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Pros and Cons of Leasing vs. Buying Office Equipment

Should You Lease or Buy a Copier?

The right copier can make or break your business. Anyone who’s ever worked in an office knows the pain of hearing those words: “copier’s down again.” Whether you are looking to replace, upgrade, or add a new copier, the investment bears careful consideration. Today, we’re going to look at one factor to consider when choosing a new copier: leasing vs. buying.

Initial Costs of Leasing vs. Buying Office Equipment

The initial cost of leasing major office equipment, like a copier, will always be far less than the cost to buy that equipment outright.

If you need a copier, now, and the price tag to purchase is too high, then leasing may make a necessary but otherwise impossible investment attainable.

In addition, leasing a copier gives you the chance to always have the latest and greatest. For example, perhaps you could afford to buy an older model copier that works great. However, with a lease, you can afford a newer copier with better functions and higher quality.

Cost Over Time of Leasing a Copier vs. Buying One

Leasing a copier will (almost) always cost more over time than buying the same copier outright. Take the time to get the numbers and compare.

Factors to consider when comparing:

1) The probable lifetime of a leased vs. purchased copier.

2) Any attached warranty contracts and support costs.

3) Value of your initial investment over time. (If you were to lease vs. buy and still have X amount of money to invest in your business, how much will that amount be worth over the term of the lease or the lifetime of the copier?)

Tax Considerations of Leasing vs. Buying

A copier is a legitimate business expense which you can – and should – deduct. If you buy, you get to deduct once, but you get to deduct more that first year. If you lease, you get to deduct for as long as you maintain the lease, but only the amount of the lease payments.

If you do choose to buy a copier, you may also be able to deduct depreciation expenses over time as the older copier loses value over time.

To put this another way, the difference in tax-deductible expenses makes sense because buying a copier

1) costs more at first, but

2) cost less over time, and

3) leads to your business having an obsolescent and less valuable copier you will eventually need to replace.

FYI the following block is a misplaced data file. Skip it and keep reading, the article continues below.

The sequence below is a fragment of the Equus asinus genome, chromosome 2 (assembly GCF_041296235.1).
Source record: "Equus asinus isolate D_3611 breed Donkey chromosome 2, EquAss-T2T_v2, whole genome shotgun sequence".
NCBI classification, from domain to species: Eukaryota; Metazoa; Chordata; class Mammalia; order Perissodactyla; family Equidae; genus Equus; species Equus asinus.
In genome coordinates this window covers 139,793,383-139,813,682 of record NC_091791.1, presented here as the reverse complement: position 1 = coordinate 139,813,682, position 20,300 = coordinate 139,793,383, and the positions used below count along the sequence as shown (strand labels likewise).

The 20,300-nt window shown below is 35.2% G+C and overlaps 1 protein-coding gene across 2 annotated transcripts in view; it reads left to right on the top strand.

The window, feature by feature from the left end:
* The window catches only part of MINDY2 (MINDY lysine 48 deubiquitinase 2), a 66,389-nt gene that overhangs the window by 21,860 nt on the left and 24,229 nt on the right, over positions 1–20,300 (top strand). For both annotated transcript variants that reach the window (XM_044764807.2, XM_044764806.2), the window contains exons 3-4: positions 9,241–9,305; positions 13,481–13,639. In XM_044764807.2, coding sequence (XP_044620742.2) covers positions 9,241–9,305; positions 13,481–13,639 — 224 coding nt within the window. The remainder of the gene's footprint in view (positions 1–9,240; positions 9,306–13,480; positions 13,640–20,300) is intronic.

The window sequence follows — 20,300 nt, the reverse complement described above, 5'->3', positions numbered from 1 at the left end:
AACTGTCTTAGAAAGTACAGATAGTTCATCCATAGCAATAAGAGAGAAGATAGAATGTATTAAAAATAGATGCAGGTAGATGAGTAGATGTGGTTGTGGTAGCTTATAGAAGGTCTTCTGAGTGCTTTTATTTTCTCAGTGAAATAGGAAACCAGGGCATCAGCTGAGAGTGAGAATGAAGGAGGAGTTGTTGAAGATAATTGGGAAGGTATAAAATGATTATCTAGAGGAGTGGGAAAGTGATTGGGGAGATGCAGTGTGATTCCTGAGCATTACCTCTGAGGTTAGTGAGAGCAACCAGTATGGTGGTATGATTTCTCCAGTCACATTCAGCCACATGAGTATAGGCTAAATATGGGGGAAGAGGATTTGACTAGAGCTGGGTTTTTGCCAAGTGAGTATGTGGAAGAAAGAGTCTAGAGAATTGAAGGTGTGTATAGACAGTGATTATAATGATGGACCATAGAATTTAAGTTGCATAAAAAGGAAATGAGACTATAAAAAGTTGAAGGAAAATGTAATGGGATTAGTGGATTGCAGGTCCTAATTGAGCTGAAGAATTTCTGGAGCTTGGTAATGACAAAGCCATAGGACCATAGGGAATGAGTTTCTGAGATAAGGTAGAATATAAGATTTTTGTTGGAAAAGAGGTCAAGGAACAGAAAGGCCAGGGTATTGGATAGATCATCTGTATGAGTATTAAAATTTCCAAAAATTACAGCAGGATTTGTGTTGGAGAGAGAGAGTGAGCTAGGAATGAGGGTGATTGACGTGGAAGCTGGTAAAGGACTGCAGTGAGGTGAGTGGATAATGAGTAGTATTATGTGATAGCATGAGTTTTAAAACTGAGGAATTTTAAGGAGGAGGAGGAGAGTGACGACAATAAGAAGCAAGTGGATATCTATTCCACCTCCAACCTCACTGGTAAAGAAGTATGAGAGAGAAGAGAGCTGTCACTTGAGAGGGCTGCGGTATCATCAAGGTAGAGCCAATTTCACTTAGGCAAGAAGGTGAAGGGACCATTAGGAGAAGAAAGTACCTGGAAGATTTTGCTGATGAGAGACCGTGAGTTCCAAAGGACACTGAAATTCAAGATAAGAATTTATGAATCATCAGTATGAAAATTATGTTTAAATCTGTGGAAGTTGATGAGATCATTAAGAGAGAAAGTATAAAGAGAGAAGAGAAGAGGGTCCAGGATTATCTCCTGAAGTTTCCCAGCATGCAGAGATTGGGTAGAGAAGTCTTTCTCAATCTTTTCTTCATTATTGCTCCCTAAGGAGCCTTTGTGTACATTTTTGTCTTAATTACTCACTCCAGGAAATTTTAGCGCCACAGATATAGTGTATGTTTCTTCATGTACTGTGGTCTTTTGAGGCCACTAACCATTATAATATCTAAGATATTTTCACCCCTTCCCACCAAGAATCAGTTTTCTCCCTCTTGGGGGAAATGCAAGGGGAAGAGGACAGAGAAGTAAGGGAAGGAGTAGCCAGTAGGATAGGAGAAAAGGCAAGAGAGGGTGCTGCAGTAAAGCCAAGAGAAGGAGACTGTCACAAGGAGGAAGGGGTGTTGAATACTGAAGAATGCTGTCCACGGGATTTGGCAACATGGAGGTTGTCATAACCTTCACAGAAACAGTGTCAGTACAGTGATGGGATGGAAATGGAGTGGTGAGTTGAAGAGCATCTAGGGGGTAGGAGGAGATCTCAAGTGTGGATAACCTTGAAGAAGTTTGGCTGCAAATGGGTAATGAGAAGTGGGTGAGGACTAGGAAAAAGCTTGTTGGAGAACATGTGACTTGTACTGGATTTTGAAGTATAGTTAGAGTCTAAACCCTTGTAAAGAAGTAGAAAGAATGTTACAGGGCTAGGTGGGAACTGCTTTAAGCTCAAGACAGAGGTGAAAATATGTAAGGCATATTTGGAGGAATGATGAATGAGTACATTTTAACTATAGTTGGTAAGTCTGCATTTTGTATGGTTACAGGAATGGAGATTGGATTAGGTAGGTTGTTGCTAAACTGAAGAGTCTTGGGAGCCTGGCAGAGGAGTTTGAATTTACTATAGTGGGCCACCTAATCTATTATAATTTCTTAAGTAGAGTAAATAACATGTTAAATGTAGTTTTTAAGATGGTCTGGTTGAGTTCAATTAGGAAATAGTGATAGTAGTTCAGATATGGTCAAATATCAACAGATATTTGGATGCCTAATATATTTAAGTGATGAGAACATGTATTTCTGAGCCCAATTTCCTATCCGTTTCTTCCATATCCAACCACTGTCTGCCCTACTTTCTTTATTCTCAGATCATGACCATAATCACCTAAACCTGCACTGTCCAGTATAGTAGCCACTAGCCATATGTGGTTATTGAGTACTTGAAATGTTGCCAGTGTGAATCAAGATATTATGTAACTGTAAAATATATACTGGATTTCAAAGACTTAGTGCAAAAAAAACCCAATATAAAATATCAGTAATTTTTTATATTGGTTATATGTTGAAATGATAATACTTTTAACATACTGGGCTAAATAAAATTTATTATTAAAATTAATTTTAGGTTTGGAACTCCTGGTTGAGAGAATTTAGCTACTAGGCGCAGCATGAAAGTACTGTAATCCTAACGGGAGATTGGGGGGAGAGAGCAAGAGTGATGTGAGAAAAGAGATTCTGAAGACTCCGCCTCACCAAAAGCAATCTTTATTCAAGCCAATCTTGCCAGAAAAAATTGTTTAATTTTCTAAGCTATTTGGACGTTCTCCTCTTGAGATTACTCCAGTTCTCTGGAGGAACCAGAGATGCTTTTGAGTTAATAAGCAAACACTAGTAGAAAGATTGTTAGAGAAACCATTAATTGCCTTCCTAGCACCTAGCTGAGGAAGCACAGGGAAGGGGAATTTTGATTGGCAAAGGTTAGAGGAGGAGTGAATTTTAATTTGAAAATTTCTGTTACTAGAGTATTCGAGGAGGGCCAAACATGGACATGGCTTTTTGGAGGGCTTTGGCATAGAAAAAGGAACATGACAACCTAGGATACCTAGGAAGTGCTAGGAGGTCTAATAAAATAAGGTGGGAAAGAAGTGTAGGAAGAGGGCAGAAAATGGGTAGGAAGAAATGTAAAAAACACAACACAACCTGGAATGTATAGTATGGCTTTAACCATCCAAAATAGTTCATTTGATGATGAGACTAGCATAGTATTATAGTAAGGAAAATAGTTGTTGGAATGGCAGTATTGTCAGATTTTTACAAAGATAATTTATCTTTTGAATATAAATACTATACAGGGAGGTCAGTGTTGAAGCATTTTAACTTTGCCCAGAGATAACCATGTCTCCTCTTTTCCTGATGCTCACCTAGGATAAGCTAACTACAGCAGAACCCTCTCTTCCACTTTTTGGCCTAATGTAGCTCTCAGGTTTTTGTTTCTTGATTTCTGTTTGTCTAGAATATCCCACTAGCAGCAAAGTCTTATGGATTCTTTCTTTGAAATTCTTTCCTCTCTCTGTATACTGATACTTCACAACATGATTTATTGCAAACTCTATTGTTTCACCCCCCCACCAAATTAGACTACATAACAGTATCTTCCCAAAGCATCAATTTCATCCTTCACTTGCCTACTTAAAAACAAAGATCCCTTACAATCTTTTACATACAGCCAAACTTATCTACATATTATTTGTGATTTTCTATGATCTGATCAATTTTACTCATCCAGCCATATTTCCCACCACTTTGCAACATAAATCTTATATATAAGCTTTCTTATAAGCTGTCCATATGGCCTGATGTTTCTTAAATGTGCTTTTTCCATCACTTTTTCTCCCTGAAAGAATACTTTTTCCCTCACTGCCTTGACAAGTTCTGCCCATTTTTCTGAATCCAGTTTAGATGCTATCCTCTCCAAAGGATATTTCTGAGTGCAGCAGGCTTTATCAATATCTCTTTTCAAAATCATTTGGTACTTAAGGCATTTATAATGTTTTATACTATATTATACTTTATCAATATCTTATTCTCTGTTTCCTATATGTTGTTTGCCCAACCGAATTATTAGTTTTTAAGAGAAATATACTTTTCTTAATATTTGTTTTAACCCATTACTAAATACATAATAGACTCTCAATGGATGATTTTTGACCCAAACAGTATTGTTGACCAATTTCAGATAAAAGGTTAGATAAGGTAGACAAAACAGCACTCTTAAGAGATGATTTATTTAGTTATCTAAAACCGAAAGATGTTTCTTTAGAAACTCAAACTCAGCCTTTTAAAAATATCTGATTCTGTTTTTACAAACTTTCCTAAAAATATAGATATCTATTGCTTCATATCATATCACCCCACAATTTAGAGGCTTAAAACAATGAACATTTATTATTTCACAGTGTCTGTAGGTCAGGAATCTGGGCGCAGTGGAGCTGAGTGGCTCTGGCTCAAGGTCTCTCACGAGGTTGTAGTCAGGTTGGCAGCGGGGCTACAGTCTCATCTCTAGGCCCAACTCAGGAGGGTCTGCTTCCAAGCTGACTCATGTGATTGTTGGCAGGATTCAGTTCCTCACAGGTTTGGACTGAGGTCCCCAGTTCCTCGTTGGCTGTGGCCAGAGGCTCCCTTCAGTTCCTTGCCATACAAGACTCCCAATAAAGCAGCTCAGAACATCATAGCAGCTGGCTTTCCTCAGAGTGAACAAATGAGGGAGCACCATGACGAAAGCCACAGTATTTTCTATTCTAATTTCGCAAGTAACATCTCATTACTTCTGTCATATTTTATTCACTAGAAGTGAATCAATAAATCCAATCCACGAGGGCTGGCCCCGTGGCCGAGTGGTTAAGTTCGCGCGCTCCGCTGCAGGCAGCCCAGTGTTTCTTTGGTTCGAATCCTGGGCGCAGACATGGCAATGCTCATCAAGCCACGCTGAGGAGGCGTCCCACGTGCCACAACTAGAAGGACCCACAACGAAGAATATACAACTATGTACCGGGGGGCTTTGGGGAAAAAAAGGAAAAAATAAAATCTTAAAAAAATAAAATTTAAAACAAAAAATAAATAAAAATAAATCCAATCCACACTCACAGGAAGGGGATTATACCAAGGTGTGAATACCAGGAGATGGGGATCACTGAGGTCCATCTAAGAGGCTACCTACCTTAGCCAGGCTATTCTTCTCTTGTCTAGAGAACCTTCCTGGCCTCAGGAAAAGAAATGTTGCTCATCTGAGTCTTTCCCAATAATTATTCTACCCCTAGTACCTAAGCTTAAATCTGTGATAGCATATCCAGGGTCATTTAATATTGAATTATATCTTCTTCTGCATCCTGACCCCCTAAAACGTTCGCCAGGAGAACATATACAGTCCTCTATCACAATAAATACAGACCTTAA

Support Options – and Costs

Whether you buy or lease, however great the copier may be, sooner or later something will probably go wrong. Questions you need to have in mind when reviewing prospective purchase and lease terms:

1) If the copier breaks, how much will it cost to have someone come and fix it?

2) What are your support options? Do warranty or lease limitations require you to go to this company or their approved support partners?

3) What kind of SLA’s are in place? That is, how long will you have to wait until help arrives? What recourse will you have if support does not meet expectations?

4) In general, what kind of track record does this equipment manufacturer, this sales or leasing company have? How do previous customers rate them?

If you do decide to go with a lease, keep in mind that copier leasing companies offer a broad range of services and contract terms. Make sure to read the fine print closely. In some cases, the leasing company will require you to pay them to fix what is technically still their copier. In other cases, you may be allowed to choose a repair company of your choice but still need to pay. Similarly, if you choose to buy a copier, attempts to fix seemingly minor problems yourself could lead you to void your warranty. In general, owning will mean that you get to make your own support decisions – but not always.

Invest in Good Office Equipment With Confidence

A new copier is an important investment, and we would love to help you make the right choice. Contact Technocom today, so we can answer your questions and schedule a FREE office evaluation to assess areas where you can start saving money.